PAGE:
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Mechanical Bank Activity — 1969
by F.H. Griffith - HOBBIES Magazine - January, 1970

70-01a.JPG (24242 bytes)All of a sudden here it is — the January, 1970, issue of HOBBIES, and while it’s still 1969 with a few weeks to go, this would seem to be an appropriate time to review some of the extraordinary activity with respect to mechanical bank collecting that occurred during the year.

Of particular note is the fact that during January, 1969, the finest of the Harlequin Banks known to exist, Figure 1, changed hands. This bank had been privately owned and under wraps for years, and the original paint is in practically mint condition with just a few chips here and there. It is an outstanding specimen, and the photo speaks for itself. In spite of crowding by a few other mechanical banks such as the Old Woman In The Shoe and the Clown, Harlequin & Columbine still maintains its position as the No. 1 cast iron mechanical bank. Over the years the tradition surrounding the bank has stayed right with it and remains unaltered. Only the Freedman’s Bank outranks the Harlequin as the top mechanical bank, and this situation most likely will never change.

A Chinaman In Boat turned up during the year — a real fine all original specimen, and this found its way into the Mosler collection. This is a very difficult bank to come by and Mr. Mosler is to be congratulated on this great addition to his excellent collection. He also made a notable new find during 1969 in his acquisition of the Clown & Dog Bank.

Another bank of considerable interest is the Giant In Tower, and one of these in nice original condition wound up in the Tudor collection, a fine addition to an ever increasing fine collection. Mr. Tudor is a diligent, seriously interested collector, he likes his mechanical banks and appreciates them.

70-01b.JPG (16486 bytes)Of considerable importance is the fact that the finest known original condition Mikado Bank with bells was sold at auction during the summer of 1969. This particular bank, Figure 2, is known as the Squire Henry Mikado. It had been in his possession for 30 odd years. A series of 10 auctions was held during the past summer and many items from the extensive Squire Henry collection were sold. These included all types of different antiques in great varieties. The Mikado was the outstanding item owned by Squire Henry. A number of mechanical banks and still banks were disposed of during the series of sales. Among the better mechanicals sold were Uncle Remus, Calamity Bank, and the Billy Goat Bank. None of these, of course, rank near the Mikado, and the extra fine condition of this rare bank is clearly visual in the photo.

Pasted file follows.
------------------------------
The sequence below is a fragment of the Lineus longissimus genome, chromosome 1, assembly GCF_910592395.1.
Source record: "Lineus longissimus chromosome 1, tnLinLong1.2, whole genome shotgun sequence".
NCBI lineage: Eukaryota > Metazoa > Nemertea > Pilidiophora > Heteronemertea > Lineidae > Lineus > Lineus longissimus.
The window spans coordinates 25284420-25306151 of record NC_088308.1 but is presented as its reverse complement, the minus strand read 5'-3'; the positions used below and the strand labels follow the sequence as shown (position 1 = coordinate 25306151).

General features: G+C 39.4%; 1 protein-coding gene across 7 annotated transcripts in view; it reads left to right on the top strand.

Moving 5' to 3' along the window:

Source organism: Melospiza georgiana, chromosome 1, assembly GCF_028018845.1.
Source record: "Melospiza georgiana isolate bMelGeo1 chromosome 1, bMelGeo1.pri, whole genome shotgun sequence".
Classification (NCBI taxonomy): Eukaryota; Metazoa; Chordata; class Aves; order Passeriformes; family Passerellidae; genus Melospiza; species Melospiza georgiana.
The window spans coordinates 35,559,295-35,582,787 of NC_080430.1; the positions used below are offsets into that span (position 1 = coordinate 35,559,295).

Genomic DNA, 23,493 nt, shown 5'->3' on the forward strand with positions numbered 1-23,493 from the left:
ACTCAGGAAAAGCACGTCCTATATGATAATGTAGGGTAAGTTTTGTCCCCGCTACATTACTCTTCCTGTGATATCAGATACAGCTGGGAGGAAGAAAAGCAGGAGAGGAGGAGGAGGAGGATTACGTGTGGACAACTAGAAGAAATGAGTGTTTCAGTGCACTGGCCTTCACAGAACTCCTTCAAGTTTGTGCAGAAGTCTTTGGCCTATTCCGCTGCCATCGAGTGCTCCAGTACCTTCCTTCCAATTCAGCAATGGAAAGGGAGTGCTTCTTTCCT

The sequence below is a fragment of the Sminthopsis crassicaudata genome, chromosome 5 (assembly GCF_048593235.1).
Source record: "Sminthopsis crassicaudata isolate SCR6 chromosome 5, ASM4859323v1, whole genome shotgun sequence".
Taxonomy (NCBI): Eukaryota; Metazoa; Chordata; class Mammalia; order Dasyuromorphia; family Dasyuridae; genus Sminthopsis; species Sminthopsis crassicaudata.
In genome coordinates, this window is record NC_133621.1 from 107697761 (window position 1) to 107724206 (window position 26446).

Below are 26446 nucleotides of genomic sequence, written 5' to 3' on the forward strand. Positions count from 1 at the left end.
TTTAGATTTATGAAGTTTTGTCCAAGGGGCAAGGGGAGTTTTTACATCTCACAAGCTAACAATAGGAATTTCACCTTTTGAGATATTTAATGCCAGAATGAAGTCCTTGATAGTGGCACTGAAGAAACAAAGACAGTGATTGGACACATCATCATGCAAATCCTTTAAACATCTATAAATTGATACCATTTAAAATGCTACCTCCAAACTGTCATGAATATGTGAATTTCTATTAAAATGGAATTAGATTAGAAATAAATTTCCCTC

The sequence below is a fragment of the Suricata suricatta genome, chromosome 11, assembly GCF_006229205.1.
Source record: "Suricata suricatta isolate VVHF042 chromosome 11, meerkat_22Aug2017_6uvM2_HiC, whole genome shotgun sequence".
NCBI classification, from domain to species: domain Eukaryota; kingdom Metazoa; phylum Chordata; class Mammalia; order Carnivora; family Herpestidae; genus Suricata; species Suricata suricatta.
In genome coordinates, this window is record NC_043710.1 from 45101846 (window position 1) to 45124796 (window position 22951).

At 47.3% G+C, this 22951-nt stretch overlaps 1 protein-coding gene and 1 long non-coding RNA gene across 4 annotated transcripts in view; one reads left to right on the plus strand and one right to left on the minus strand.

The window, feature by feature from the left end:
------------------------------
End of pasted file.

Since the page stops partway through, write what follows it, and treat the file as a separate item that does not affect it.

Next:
Another Try Your Weight Scale turned up, as well as a fine example of the Signal Cabin, both tough tin banks to add to a collection. A Motor Bank, fair condition with the top missing, came to light, as well as another Presto — exterior parts only, all interior operating parts missing. This is the illusion bank where a penny changes into a quarter.

Among new finds during 69 were the World’s Banker, Clown & Dog previously mentioned, Indian Chief Bust, Magic Safe, and, of course, Mickey Mouse as per December, 1969, HOBBIES. We should also include the Watch Bank (dime disappears), as while this was privately owned, it was not generally known and it changed hands during the year receiving recognition and exposure.

Another example of the Regina Musical Savings Bank showed up, a Robot, and a near mint Pelican With Rabbit. The excellent original condition of this Pelican With Rabbit makes it worthy of note as evidently the one with the rabbit is the really difficult Pelican to add to a collection.

70-01c.JPG (15263 bytes)And last, but certainly not least, we come to Figure 3 and the Tommy Bank. Here again in an outstanding year is an outstanding bank. It is the finest all original Tommy so far known to exist. This bank and the Wimbledon are the two most desirable of the English banks. Together they are a great pair with the soldier in prone shooting position on each. Prior to this Tommy it had been some years since the last one turned up and this bears out the fact that the bank was made in limited quantities during its limited production period.

That about winds up 1969 for now and here’s hoping we can all look forward to a great 1970 in mechanical banking.

 

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